I received an email today from one of my many “fans” suggesting that it might well be a good idea to export me to some hot, dark location.  I think the actual language was “Marler, go to hell!”   It was unclear if it came from one of the hundreds of big companies that I have sued over the last two decades for poisoning their customers, or from some member of the “teat” party (cross between the tea party and proponents of raw milk).  Thinking that hell might not be the best option, I thought of the hell that Germany is now going through.  With more than 600 people sickened with E. coli O104 and over 140 who having developed Hemolytic Uremic Syndrome, and as many as 5 dead, they are in a living hell.  Perhaps being exported to Germany is an option?

Interestingly, the E. coli O104 outbreak and Germany and the E. coli O111 outbreak last month in Japan (sickened nearly 100, many seriously, with 4 deaths), is in stark (but good contrast) to what seems to be a significant downturn in E. coli outbreaks in the United States.  Sure, in 2009 we had outbreaks linked to cookie dough, JBS Swift beef and beef from Fairbanks Farms, and in 2010 there were outbreaks linked to National Steak and Poultry, Romaine Lettuce and Bravo Farms Cheese, and since the beginning of 2011 there have been small outbreaks from hazelnuts and bologna.  However, either public health is so underfunded that they cannot catch an outbreak, or the food industry has finally taken my advice and are “putting me out of business.”  Now, whether that is because I have sued them at every option, or the hundreds of food safety speeches I have given, the E. coli outbreak numbers are down, and that is a good thing.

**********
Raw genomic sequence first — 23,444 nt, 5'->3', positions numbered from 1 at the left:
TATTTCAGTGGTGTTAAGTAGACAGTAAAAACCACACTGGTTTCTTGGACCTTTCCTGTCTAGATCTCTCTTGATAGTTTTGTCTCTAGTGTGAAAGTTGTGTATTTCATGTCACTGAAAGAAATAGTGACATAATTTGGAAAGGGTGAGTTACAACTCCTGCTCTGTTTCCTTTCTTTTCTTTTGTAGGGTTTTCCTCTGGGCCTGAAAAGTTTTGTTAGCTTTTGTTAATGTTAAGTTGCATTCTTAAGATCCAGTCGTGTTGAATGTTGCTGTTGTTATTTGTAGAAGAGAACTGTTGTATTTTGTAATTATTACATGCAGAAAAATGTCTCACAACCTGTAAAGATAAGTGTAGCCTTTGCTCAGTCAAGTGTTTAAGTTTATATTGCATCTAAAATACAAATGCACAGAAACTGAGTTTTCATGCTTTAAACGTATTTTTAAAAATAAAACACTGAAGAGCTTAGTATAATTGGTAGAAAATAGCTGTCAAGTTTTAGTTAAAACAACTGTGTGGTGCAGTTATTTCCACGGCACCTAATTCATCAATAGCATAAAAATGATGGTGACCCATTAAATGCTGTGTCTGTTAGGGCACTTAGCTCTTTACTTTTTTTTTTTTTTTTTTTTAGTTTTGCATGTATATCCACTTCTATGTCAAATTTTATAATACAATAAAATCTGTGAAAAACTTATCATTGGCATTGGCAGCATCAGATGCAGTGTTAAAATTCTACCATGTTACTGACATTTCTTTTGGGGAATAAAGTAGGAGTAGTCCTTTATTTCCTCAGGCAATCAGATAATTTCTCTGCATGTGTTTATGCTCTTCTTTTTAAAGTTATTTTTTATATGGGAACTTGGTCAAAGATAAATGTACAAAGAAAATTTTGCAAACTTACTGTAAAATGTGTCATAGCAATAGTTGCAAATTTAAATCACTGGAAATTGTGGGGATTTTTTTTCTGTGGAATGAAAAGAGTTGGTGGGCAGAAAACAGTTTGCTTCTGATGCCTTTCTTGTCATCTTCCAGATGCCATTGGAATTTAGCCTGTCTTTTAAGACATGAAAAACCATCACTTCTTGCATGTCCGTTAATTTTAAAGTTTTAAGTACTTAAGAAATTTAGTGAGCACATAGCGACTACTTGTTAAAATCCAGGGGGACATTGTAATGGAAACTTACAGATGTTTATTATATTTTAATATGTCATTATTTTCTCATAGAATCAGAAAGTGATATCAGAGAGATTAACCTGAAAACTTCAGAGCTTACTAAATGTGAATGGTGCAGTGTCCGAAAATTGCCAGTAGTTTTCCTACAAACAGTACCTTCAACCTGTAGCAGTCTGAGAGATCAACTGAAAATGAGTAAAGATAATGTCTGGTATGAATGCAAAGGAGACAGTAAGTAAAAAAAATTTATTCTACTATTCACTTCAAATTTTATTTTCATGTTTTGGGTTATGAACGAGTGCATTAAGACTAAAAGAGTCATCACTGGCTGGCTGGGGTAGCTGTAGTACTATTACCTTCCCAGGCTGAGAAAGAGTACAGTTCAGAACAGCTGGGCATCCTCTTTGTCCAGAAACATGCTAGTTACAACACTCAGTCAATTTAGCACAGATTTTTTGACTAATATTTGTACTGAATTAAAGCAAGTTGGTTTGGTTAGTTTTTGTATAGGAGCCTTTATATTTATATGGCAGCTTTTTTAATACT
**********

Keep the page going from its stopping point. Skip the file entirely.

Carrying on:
german-constitution-court-lisbon.preview.jpgSo, today, in light of the ongoing enterohemorrhagic E. coli outbreak in Germany, and out of sheer curiosity, I did a little research into German tort law.  I wanted to know what potential claims German victims and their families could establish in order to recover for the injuries they sustained after eating contaminated food – Spanish cucumbers.   Now that the outbreak has been linked to a source, perhaps there could be a lawsuit (or several) on the horizon? My research findings were interesting and seem to indicate a few avenues of recovery for the victims.